3. Tenebrous (Member)

    Posted 7 years ago

    I appreciate y'all doing the hard work on this. It's good to know that if you don't reach the top 100, you're invisible. That's disappointing. It seems that most communities pimp the poop out of the "top" people, whomever they are, and everyone else gets jack. -- DMIC (superhero?), Summer Ends in August (coming of age), Lonely Planets (gothic SF)
  4. Wildbow (Member)

    Posted 7 years ago

    I may be biased, as I'm doing rather well on Webfictionguide (I think 3rd most popular when you click on popular, then 'full list'?), but isn't that the objective of a site like Wattpad or Webfictionguide, to direct people to content worth checking out?

    Webfictionguide, at least, seems to have members/editors dedicated to reviewing newer entries. I think this can do a lot for those who get off to a good start, but if you miss that initial wave, it might be hard to get attention thereafter.

    Consistent good writing, though, IMPO, will eventually get anyone recognized.

  5. Tim Sevenhuysen (Member)

    Posted 7 years ago

    Good writing + networking/self-promotion + luck...

    Special People: superhero fiction with a fistful of twists.
  6. Miladysa (Member)

    Posted 7 years ago

    I agree with Tim, you've got to work it.

    There are some fantastic reads here at WFG that do not appear in the "most popular" and some of those never have.

  7. Wildbow (Member)

    Posted 7 years ago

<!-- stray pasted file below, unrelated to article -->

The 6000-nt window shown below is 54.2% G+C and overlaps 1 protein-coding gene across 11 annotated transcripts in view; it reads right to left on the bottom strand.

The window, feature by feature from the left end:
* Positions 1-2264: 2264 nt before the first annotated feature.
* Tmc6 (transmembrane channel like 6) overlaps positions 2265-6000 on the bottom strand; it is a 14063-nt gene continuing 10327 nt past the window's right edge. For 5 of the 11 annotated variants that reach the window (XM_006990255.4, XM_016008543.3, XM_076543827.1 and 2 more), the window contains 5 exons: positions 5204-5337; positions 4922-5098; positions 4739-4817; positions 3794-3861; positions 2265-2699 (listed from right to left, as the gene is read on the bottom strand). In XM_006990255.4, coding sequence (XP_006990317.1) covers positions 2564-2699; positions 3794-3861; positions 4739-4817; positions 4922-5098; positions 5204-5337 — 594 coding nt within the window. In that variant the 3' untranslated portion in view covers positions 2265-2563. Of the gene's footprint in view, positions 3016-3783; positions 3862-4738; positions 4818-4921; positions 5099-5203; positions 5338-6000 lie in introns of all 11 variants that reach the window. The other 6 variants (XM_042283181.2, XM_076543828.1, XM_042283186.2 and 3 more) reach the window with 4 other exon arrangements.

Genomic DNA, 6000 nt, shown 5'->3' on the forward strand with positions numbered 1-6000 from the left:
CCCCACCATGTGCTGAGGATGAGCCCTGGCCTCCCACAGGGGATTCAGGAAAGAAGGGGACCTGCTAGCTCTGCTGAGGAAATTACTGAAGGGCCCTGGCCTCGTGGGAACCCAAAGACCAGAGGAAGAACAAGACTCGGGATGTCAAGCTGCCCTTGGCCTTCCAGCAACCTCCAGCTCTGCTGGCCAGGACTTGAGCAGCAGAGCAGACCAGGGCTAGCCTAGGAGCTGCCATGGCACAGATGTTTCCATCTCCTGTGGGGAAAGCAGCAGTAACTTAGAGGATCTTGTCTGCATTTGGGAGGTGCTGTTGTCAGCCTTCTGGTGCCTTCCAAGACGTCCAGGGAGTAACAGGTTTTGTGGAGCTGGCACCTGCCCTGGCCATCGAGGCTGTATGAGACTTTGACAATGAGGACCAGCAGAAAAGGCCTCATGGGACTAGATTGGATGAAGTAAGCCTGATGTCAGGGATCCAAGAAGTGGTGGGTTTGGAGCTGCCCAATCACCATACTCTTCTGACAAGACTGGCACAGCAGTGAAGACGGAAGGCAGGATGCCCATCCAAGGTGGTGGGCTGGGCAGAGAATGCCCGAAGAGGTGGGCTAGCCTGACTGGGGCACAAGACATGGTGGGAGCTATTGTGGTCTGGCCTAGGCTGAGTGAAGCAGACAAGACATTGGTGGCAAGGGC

Ok, I'll concede that Tim has it right. I did touch on luck (getting sufficient attention at the right time), but yeah, you do have to put yourself out there. If you don't let people know your story exists, they can't do anything about that. I didn't mean to imply that good writing was the be-all and end-all, though I can see how I came across that way.

  8. Tenebrous (Member)

    Posted 7 years ago

    If you have to be in the top 100 to even be noticed, Wattpad's community is failing its membership in a big way. It fails its members because it treats them like they don't exist, as if they were not part of the community. To be fair to them, it should purge all non-top-100 writers and their series, because they don't matter anyways. But doing this would break the financial model (because it would seriously constrain the hype machine), wouldn't it? I'd bet so.

    Anyhow, one more exploitative webfic 'community' avoided. Thanks again for the public service! -- DMIC (superhero?), Summer Ends in August (coming of age), Lonely Planets (gothic SF)